I´ve been very impressed by other Enslaved albums in the past but "Vertebrae" is probably the album by the band that so far has impressed me the most. A strong love for 70s progressive rock probably helps on the fact that I like this album so much, but the album isn´t all mellow and progressive. There are plenty of metal riffing here too, so don´t worry that the band have gone too soft to make your head bang. The aggression is of course a bit more reserved than on earlier releases but this is still extreme metal ( albeit mostly because of the raspy vocal delivery). "Vertebrae" is to my ears a complete release with very few flaws. Excellent organic production, great musicianship and intriguing clever compositions paves the way for a 5 star rating.
Conor Fynes
'Vertebrae' - Enslaved (9/10)

In the traditionally frostbitten, 'kvlt' world of black metal, there are few groups that opt to go beyond the call of duty and offer something truly fresh to the scene. With legions of tunic garbed, corpse paint-caked kids out there trying to respark the glory of classic black metal legends in the vein of Burzum and Immortal, it is all the more of a system shock when a band like Enslaved comes along. With the courage to spite the 'tr00' fans of the genre and approach black metal with a 'no holds barred' mentality, these Norweigian metallers have fashioned 'Vertebrae,' only among the latest of a long string of albums that distinguish themselves from what can be considered one of metal's most inconsistent genres.

Enslaved uses black metal as the foundation for 'Vertebrae,' but approaches it much differently than most BM oriented groups. Over the course of the album, sounds ranging from that of psychedelia to classic rock and post rock are mixed into the stirring pot. While Enslaved certainly doesn't hide the fact they are influenced by a multitude of 70's rock groups (a rare trend for a black metal band,) they use the inspiration to create something that is unique and fresh. It is not a shocking occurence on 'Vertebrae' for rapidfire guitar riffage and black metal shrieks to casually give way for some laid back psychedelic ambience and a cool tenor voice. It's this seamless combination of dynamic and contrast in the songwriting that makes 'Vertebrae' one of the most powerful black metal records I have ever heard.

Contrary to most black metal, the production here is crystal clear; every instrument and note can be heard in all of it's glory. To that effect, it can sound a bit awkward to hear typical black metal screams over an otherwise clean and polished metal soundscape. For all of it's vibrance, compositional intelligence and emotional resonance, something concerning the transition between a few tracks also feels a bit unsettled. While the music itself flows properly and agreeably, a few songs feel like they were spliced out of a larger track and thrown into the middle of an album; although I'm sure many people could listen through the course of 'Vertebrae' and not even notice the origin of the complaint.

One thing that 'Vertebrae' does share with the rest of black metal however, is the concentration on atmosphere. The quality of any and all black metal can be considered based on the level and intensity of the atmosphere it evokes. To that end, 'Vertebrae' proves that it's possible to give a beautiful and all-the-more haunting vibe in music with a beautiful layer of production. A real masterpiece, and if you have never listened to black metal before, this is a perfect place to start your journey.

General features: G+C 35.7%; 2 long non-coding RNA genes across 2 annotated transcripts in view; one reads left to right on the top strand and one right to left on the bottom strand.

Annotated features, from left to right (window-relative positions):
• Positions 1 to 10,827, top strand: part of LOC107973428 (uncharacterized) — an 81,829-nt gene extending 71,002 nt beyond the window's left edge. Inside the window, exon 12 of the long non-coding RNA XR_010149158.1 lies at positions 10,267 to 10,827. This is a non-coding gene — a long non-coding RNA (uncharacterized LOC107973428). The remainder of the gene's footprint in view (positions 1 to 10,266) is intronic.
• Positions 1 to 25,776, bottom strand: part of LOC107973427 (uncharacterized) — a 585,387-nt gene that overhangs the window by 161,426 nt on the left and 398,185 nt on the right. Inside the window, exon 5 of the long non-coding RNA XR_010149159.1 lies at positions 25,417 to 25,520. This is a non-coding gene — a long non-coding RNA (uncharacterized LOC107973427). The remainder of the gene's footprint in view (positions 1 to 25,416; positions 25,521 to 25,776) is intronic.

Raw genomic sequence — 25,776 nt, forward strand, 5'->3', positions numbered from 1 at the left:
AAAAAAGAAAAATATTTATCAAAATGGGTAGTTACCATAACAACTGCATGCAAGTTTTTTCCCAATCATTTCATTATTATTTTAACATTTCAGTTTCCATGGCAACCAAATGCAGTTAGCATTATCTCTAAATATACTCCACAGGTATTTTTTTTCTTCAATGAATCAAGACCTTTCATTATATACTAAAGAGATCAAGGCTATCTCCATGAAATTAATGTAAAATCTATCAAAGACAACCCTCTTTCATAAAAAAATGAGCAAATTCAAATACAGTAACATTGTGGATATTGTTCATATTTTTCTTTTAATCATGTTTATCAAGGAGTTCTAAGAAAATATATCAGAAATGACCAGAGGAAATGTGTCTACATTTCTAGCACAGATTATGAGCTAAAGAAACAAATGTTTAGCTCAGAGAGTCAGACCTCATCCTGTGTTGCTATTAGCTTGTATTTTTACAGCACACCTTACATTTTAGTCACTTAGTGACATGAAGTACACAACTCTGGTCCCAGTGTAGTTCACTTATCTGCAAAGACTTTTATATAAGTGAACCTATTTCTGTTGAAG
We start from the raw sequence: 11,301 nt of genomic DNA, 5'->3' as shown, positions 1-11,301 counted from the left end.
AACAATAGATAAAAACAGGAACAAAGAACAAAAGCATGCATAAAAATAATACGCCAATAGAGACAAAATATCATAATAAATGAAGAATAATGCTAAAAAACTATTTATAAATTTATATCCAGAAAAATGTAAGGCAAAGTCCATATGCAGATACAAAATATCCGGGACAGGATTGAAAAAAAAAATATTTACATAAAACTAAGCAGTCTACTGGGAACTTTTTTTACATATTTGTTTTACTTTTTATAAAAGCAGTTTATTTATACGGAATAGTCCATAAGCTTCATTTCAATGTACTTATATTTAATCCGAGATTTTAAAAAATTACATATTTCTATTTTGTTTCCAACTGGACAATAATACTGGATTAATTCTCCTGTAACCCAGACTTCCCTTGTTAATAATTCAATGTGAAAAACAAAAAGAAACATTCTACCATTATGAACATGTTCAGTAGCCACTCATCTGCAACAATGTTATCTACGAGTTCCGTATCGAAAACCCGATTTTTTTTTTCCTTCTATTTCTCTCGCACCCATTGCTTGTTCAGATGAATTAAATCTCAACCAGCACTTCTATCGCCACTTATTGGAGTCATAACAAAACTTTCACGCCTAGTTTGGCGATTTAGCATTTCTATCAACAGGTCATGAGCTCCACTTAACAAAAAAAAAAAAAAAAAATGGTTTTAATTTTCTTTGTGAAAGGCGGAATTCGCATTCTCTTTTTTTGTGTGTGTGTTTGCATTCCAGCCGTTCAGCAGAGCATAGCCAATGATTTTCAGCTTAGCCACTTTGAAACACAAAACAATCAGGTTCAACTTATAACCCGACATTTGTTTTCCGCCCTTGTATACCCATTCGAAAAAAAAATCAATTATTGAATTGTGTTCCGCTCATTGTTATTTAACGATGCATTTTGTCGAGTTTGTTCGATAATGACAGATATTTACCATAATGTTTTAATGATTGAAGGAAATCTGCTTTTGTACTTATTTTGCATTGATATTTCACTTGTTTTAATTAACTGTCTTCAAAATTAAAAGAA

"Vertebrae" is an excellent album by a great band. It may take a few listenings for the brilliant moments of the album to shine out, but once you know the album, there is no escaping the fact that it's great. People unaccustomed to the rough black metal vocals may have a hard time, since that is a major part of the music. However, fans familiar with more extreme forms of music know that the style has to grow on you over time.

The overall sound of the album is difficult to describe. There is clearly a firm root in black metal on this album, but it's certainly different from true black metal. Right from the beginning of "Clouds" with gliding ride cymbals, winding synthesizers, and guitars taking a step back in the mix, a person expecting pure black metal will instantly realize this is something different. Low, haunting singing gives another indication.

This unique can probably best be described as black metal laced with a good amount of progressive elements. Anyone expecting the less accessible viking metal of Enslaved's past will be dissapointed, but they can take joy in knowing that the band is continuing their sound and developing metal genres altogether. It's black, but there are great vocal harmonies, cool synthesizers, interesting rhythms, and atmospherics that paint the dark coast that the album seems to describe with obvious progressive rock sounds from the classic era.

Highlights include the great opener, "Clouds" with an excellent intro with some cool keyboards that have a tone unique to Enslaved's music. "Ground" is also a wonderful track, though the instruments are rather light, but it also has a wonderful guitar solo with great emotion. Possibly the best track on the album could be "New Dawn", starting off with a purely thrashy black metal song, when suddenly mellotron sounds explode and create an angelic atmosphere as Grutle sings, "A new dawn arises out of the shadows". Things finish up nicely afterwards, with a killer syncopated intro of "Reflection" and a sludgy "Center".

All in all, Vertebrae is a great album. Some of the songs may be too standard for the prog fan, not true enough for the pure metal fan, and the tracks may sound too similar for a casual music fan. However, there are great ideas that are not to be forgotten and excellent composions all throughout, showing that Vertebrae is an album that shouldn't be missed.